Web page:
Balsams lawsuit ouster sought
DIXVILLE - A judge will hear motions next week to dismiss a lawsuit blamed for further delaying efforts to finance renovations to the Balsams Grand Hotel and Resort, which has been closed since new owners took it over last December.
Lawyer Andy Martin of New York City filed suit July 5 against Balsams View LLC and its owners, Daniel Dagasse and Daniel Hebert.
According to his blog, Martin sued 'to undo (the) sale of New Hampshire's landmark hotel, The Balsams, which was turned over to real estate speculators as part of a plan to destroy the property.'
North Country Auctions, the Coos County Planning Board, the Colebrook Planning Board, Tillotson Corp., the Neil Tillotson Fund and state Attorney General Michael Delaney were also named in the suit.
'Financing this project is difficult for a number of reasons, including the general state of the lending market,' Balsams spokesman Scott Tranchemontagne said in an email last week.
'Historically, lenders look at resorts as higher risks than other types of development,' he said. 'And the lawsuit has only added uncertainty and made it more difficult.'
No demolition or renovation is taking place other than the recent removal of the property's old biomass power plant, which was sold at auction in May, Tranchemontagne said.
The resort buildings have been essentially shut down and winterized since last December, except for space opened for the January primary election.
Tranchemontagne said he doesn't know specific numbers, but even in its present closed state, maintaining the property costs money.
'Those costs are being paid by Balsams View LLC, which underscores the owners' desire to get moving as quickly as possible on the construction,' he said.
Local residents are also anxious for signs of progress on the project.
'Everybody's waiting for something to happen, so we can get some jobs and get something going on,' said David Brooks, chairman of the Colebrook Planning Board.
In the meantime, locals are taking any jobs available.
'A lot of people are commuting to Jay Peak, Vermont,' he said. 'That's an hour and a half, hour and forty-five minutes on secondary roads, no interstates.'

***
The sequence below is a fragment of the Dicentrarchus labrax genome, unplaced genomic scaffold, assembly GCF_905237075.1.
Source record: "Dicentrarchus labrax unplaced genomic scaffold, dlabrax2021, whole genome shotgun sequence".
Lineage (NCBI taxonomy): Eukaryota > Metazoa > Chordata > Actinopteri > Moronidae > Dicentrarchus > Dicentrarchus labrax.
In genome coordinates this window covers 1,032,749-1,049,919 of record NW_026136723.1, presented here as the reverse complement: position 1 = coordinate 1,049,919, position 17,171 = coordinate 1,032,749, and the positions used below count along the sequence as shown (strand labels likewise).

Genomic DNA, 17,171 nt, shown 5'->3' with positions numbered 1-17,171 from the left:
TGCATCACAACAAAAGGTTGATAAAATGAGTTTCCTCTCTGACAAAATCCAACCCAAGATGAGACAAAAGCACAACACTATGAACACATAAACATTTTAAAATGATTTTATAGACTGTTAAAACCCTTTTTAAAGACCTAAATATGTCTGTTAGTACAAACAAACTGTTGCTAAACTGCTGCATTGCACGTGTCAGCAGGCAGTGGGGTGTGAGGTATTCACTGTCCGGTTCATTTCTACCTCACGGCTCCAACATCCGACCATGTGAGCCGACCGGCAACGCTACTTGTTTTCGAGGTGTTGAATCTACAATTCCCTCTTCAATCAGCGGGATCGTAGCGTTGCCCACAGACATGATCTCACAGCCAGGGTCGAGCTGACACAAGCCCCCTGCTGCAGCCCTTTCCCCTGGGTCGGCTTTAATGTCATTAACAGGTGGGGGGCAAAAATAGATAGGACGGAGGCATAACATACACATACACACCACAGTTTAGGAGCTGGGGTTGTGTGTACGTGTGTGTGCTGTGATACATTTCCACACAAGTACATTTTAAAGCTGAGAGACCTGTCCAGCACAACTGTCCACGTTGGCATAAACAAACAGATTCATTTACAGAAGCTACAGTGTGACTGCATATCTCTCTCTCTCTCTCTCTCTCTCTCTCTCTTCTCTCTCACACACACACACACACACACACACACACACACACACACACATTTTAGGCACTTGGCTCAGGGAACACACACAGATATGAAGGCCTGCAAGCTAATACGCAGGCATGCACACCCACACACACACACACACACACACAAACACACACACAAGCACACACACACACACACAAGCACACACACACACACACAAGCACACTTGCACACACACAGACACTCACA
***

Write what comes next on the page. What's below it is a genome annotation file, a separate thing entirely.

Brooks himself worked at the Balsams for almost seven years before being laid off in 2011, when the hotel closed for renovations.
'A lot of the guests enjoyed coming out there because they could get away from it all and they were treated real special,' Brooks said. 'The area is beautiful, winter or summer.'
He said it's his understanding the lawsuit is delaying financing for the project, and once it's out of the way, the project can finally move forward.
'That's the hope,' he said. 'They say it's going to take 18 months for renovations, and this just keeps pushing the opening date back further and further.'
Tranchemontagne said the owners' goals remain the same as they were the day they purchased the property.
'Pure and simple - their goal is to restore this grand resort, modernize it to meet the needs of today's traveler and turn a profit, and restore hundreds of good jobs for the North Country.'
In a statement released July 12, Tranchemontagne said, 'We trust the court will find this lawsuit frivolous and without merit'.
According to a Merrimack County Superior Court employee, court records show a hearing has been scheduled for 10 a.m. Sept. 17 to hear pending motions to dismiss the lawsuit.
Hebert and Dagasse reportedly paid $2.3 million to buy the 144-year-old hotel property. In May, the New Hampshire Union Leader reported the cost of renovations would be between $12 million and $20 million.
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Kristi Garofalo may be reached at email@example.com..